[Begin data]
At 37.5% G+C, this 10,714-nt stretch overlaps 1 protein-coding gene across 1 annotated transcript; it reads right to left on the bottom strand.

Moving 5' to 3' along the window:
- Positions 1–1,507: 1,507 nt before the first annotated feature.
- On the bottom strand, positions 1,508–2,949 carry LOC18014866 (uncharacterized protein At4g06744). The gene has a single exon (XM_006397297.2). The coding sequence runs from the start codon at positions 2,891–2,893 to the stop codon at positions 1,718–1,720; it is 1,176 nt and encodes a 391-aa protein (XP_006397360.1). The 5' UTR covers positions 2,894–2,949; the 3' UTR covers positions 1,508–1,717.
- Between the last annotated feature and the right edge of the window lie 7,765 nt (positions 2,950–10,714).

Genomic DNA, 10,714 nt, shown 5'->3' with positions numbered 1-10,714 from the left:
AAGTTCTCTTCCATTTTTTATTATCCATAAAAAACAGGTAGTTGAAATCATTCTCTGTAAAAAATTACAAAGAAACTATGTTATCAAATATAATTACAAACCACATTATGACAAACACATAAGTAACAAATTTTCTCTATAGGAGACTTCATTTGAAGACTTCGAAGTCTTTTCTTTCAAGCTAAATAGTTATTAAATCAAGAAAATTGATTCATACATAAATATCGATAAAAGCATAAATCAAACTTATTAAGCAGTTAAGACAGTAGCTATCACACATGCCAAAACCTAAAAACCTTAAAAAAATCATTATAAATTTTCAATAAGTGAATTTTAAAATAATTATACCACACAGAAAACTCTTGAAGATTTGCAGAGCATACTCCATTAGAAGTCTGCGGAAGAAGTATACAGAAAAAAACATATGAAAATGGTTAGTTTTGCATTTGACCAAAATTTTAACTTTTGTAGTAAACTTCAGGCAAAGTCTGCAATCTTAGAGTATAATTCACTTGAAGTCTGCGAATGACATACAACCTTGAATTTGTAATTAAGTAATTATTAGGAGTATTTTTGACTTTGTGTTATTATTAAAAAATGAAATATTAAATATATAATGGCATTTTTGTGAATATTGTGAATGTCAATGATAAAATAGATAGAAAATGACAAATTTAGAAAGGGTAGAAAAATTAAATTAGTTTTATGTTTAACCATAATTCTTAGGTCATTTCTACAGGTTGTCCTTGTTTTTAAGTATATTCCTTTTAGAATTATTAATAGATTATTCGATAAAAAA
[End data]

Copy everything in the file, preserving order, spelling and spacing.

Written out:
At 37.5% G+C, this 10,714-nt stretch overlaps 1 protein-coding gene across 1 annotated transcript; it reads right to left on the bottom strand.

Moving 5' to 3' along the window:
- Positions 1–1,507: 1,507 nt before the first annotated feature.
- On the bottom strand, positions 1,508–2,949 carry LOC18014866 (uncharacterized protein At4g06744). The gene has a single exon (XM_006397297.2). The coding sequence runs from the start codon at positions 2,891–2,893 to the stop codon at positions 1,718–1,720; it is 1,176 nt and encodes a 391-aa protein (XP_006397360.1). The 5' UTR covers positions 2,894–2,949; the 3' UTR covers positions 1,508–1,717.
- Between the last annotated feature and the right edge of the window lie 7,765 nt (positions 2,950–10,714).

Genomic DNA, 10,714 nt, shown 5'->3' with positions numbered 1-10,714 from the left:
AAGTTCTCTTCCATTTTTTATTATCCATAAAAAACAGGTAGTTGAAATCATTCTCTGTAAAAAATTACAAAGAAACTATGTTATCAAATATAATTACAAACCACATTATGACAAACACATAAGTAACAAATTTTCTCTATAGGAGACTTCATTTGAAGACTTCGAAGTCTTTTCTTTCAAGCTAAATAGTTATTAAATCAAGAAAATTGATTCATACATAAATATCGATAAAAGCATAAATCAAACTTATTAAGCAGTTAAGACAGTAGCTATCACACATGCCAAAACCTAAAAACCTTAAAAAAATCATTATAAATTTTCAATAAGTGAATTTTAAAATAATTATACCACACAGAAAACTCTTGAAGATTTGCAGAGCATACTCCATTAGAAGTCTGCGGAAGAAGTATACAGAAAAAAACATATGAAAATGGTTAGTTTTGCATTTGACCAAAATTTTAACTTTTGTAGTAAACTTCAGGCAAAGTCTGCAATCTTAGAGTATAATTCACTTGAAGTCTGCGAATGACATACAACCTTGAATTTGTAATTAAGTAATTATTAGGAGTATTTTTGACTTTGTGTTATTATTAAAAAATGAAATATTAAATATATAATGGCATTTTTGTGAATATTGTGAATGTCAATGATAAAATAGATAGAAAATGACAAATTTAGAAAGGGTAGAAAAATTAAATTAGTTTTATGTTTAACCATAATTCTTAGGTCATTTCTACAGGTTGTCCTTGTTTTTAAGTATATTCCTTTTAGAATTATTAATAGATTATTCGATAAAAAA